At this point, you’ve read my resume and know a bit about my budding social enterprise. But I didn’t have the space to explain how I got there, so I’m excited to use this to give you a better understanding of who I am and what I’ve done. Ultimately, I hope to show you both why I’m applying to Sloan and why I think I’d be a great addition to the community in Cambridge.
So, let me tell you a quick story, augmented by some pictures I’ve been fortunate enough to take.
About six hours in, I really started to question the series of life decisions that brought me to where I was — squeezed into one-fourth of a passenger seat in a rickety truck, barreling down a dirt road in the middle of an ‘impenetrable forest’ in southwest Uganda:
How I got there says a lot about me; it even partially explains why I’m applying to Sloan.
Let me explain.
To paraphrase F. Scott Fitzgerald, as the Denver fall got crisp in 2012, life kind of started all over again: I quit a good job and turned down a great offer at a small health care-focused startup –- my dream job at the time –- to volunteer at a medium-sized public hospital in eastern Uganda. This had a lot to do with needing a new challenge and a more meaningful career — and if I’m totally honest, it had a little to do with a girl breaking my heart, too.
Eastern Uganda, if you’ve never been, often looks a lot like this:
Serendipity happened, and a series of events led to an opportunity to help an anesthesia-focused social enterprise, Gradian Health Systems, build out its business model and distribution strategy. To do that, I chose to go on a ‘listening tour’ to hear straight from the source — the administrators and anesthetists at dozens of hospitals in the region:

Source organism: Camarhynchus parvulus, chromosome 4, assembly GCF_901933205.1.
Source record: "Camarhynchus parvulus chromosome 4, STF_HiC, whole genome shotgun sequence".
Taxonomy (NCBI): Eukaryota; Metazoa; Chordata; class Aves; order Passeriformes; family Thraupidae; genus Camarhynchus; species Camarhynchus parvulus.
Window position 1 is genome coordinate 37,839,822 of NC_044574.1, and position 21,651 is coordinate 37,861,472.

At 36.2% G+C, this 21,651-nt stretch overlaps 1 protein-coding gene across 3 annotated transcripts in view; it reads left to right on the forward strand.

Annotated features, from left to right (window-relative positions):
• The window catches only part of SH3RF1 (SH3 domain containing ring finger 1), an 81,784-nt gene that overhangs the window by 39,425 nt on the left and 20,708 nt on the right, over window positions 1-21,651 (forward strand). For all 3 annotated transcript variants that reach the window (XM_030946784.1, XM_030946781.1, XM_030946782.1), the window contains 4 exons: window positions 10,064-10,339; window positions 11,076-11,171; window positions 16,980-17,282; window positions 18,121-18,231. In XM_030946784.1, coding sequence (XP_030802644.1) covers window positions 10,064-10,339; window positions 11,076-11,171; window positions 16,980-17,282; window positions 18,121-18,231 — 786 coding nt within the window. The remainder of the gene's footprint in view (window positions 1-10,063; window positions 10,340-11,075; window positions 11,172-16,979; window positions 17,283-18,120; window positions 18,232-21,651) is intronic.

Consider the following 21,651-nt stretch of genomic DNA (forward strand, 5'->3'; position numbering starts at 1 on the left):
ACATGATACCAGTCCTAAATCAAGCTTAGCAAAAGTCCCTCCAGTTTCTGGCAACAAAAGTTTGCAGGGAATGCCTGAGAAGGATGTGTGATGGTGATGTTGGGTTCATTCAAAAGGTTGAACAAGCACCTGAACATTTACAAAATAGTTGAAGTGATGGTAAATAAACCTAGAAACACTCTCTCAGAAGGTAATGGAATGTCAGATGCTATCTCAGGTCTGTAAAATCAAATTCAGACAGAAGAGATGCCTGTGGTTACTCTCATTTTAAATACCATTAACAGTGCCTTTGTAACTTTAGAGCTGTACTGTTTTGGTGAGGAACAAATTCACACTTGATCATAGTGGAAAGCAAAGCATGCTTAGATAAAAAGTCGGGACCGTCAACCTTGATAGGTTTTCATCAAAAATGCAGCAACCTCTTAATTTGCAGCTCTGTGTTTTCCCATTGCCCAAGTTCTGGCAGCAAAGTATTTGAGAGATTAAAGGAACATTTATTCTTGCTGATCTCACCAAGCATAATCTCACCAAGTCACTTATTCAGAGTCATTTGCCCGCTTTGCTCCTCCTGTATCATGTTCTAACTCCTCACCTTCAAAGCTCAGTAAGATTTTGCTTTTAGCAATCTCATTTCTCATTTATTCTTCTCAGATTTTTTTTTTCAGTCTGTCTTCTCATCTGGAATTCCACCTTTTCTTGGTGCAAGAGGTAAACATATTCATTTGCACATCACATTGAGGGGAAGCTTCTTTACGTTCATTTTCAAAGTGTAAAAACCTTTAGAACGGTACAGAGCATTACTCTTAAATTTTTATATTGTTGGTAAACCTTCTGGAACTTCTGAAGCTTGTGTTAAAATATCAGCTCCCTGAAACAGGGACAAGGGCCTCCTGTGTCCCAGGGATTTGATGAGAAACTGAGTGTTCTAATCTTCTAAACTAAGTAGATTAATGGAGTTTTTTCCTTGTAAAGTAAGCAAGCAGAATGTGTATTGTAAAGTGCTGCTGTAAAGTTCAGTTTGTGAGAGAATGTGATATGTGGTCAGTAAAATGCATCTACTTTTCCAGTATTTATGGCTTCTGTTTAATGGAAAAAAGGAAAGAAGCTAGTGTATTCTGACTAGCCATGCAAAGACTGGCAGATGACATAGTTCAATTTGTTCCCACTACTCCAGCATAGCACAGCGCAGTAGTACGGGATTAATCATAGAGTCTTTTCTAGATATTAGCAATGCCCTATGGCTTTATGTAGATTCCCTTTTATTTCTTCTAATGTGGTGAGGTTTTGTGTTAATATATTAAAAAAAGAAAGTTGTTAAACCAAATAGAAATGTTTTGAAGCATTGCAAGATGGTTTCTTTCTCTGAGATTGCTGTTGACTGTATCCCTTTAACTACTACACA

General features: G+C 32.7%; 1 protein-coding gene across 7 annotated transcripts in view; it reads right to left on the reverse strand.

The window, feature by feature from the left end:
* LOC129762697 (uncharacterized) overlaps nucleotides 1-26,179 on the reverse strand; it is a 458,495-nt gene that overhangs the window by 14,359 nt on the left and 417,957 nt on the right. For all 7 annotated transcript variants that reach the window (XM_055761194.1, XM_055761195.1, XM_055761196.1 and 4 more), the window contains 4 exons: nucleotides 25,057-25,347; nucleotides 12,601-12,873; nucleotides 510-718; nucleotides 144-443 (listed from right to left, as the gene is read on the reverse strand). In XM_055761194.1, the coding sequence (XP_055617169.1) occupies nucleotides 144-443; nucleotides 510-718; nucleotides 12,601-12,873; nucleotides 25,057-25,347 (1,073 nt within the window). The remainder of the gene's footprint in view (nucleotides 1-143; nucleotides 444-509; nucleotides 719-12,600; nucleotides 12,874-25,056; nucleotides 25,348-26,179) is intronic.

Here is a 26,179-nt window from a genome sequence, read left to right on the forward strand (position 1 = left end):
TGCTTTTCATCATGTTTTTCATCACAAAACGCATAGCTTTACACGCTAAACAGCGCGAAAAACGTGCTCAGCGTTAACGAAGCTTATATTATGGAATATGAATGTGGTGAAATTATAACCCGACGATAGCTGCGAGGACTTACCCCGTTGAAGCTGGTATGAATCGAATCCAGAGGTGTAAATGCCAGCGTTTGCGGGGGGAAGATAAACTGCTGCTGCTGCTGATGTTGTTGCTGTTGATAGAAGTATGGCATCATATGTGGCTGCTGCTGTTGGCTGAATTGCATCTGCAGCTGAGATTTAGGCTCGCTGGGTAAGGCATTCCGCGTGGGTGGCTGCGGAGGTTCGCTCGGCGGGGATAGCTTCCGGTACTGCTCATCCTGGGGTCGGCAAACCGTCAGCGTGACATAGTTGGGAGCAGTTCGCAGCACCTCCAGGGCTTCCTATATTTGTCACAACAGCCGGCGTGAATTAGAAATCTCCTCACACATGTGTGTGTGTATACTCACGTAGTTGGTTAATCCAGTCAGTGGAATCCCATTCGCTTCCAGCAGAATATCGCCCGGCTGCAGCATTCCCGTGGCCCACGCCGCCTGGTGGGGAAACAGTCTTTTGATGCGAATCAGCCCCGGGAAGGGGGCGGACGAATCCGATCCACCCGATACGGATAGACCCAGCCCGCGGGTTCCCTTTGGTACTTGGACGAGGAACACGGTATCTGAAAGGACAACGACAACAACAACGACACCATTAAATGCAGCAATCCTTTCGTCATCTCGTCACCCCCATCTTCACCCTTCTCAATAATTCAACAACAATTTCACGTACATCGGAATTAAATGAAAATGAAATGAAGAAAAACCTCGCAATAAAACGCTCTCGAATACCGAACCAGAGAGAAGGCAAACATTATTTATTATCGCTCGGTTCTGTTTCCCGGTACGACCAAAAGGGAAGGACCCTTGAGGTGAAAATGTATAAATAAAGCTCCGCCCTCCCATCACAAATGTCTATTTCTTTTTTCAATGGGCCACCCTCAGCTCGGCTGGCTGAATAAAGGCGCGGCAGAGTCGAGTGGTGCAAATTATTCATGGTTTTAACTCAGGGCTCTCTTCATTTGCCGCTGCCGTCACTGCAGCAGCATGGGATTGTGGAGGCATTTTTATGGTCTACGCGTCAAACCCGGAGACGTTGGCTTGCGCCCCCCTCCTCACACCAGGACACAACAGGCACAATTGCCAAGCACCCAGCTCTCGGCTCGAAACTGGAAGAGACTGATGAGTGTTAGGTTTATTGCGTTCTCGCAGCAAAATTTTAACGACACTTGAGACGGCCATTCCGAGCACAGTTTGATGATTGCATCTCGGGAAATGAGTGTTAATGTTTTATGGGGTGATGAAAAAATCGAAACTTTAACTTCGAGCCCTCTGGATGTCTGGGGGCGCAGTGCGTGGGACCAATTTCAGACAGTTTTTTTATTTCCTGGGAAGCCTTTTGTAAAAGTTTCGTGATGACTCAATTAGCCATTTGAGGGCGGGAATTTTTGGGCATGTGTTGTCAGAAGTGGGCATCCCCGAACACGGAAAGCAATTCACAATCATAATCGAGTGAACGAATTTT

The ‘H’ is Bwindi Community Hospital, which is why I found myself in that rickety truck. Cramped, sweltering, sweaty, and slightly sick from jostling about for hours, I wondered whether I should’ve just accepted that startup job in Denver after all. But eight hours in the truck and a harrowing half hour on the back of a motorcycle later, I finally made it:
I got a tour, quickly happening upon the hospital’s “medical device graveyard,” where substandard second-hand donated medical equipment sat broken and useless:
I was also told that the electricity constantly cut, which is bad for all of the reasons you’d expect it to be bad: anesthesia, suction, lights – everything stops working. And I was shown empty canisters that should’ve been filled with oxygen but weren’t, because the supply was deplorable:
That this hospital, exceptional as it was, still couldn’t provide the standard of care its community deserved bothered me; that well-meaning donors were partly to blame angered me. So I featured Bwindi in an article on second-hand medical device donations for The Atlantic – my small contribution to “doing something” on the issue:
And eventually a donor bought an anesthesia machine designed for the environment – my company’s anesthesia machine – ensuring the hospital would be able to provide safe anesthesia with or without electricity:
The oxygen issue was different, though; there really wasn’t a tenable solution for low-resource hospitals. On visits to dozens of hospitals in a half-dozen countries, the oxygen supply was consistently inconsistent and near-prohibitively expensive:
I want to fix this problem — which brings me here. I know that being a part of the Sloan community would help me build this budding social enterprise into something that has the potential to assist low-resource hospitals in their mandate to provide care for their communities. At Sloan, I’d expect to make classmates into colleagues; learn vital management and leadership skills from Sloan’s professors in the Entrepreneurship & Innovation Track; and draw on the financial and operational resources that Sloan, and the wider Cambridge community, offers.